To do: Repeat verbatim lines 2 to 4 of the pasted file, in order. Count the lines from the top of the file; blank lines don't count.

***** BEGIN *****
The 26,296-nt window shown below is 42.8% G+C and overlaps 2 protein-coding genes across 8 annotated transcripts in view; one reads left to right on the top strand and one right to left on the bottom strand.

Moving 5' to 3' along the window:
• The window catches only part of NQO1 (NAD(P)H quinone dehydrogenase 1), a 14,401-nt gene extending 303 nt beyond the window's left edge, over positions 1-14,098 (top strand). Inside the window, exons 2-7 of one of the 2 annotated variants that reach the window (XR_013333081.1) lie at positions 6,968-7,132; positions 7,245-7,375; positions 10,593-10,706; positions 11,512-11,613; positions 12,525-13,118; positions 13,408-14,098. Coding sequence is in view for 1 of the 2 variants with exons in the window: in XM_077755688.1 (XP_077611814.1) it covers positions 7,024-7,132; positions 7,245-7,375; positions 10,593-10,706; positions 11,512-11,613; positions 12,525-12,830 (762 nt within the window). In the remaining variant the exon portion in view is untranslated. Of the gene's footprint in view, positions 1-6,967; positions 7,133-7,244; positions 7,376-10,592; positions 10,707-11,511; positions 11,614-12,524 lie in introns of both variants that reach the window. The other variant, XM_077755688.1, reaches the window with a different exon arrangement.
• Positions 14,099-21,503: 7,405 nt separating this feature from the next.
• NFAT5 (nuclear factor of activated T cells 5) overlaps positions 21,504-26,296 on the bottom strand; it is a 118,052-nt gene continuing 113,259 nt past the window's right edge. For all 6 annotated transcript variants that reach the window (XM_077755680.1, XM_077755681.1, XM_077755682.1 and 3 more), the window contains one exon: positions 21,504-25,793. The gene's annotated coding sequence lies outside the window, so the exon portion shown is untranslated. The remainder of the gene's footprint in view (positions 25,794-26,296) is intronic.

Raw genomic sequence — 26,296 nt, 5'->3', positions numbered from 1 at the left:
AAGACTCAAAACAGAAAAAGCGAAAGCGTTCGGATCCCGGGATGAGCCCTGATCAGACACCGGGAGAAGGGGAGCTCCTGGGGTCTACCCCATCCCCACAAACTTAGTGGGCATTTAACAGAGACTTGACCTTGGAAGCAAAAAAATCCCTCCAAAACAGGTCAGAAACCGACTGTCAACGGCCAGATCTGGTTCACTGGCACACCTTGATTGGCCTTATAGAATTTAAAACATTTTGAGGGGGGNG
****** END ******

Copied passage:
Moving 5' to 3' along the window:
• The window catches only part of NQO1 (NAD(P)H quinone dehydrogenase 1), a 14,401-nt gene extending 303 nt beyond the window's left edge, over positions 1-14,098 (top strand). Inside the window, exons 2-7 of one of the 2 annotated variants that reach the window (XR_013333081.1) lie at positions 6,968-7,132; positions 7,245-7,375; positions 10,593-10,706; positions 11,512-11,613; positions 12,525-13,118; positions 13,408-14,098. Coding sequence is in view for 1 of the 2 variants with exons in the window: in XM_077755688.1 (XP_077611814.1) it covers positions 7,024-7,132; positions 7,245-7,375; positions 10,593-10,706; positions 11,512-11,613; positions 12,525-12,830 (762 nt within the window). In the remaining variant the exon portion in view is untranslated. Of the gene's footprint in view, positions 1-6,967; positions 7,133-7,244; positions 7,376-10,592; positions 10,707-11,511; positions 11,614-12,524 lie in introns of both variants that reach the window. The other variant, XM_077755688.1, reaches the window with a different exon arrangement.
• Positions 14,099-21,503: 7,405 nt separating this feature from the next.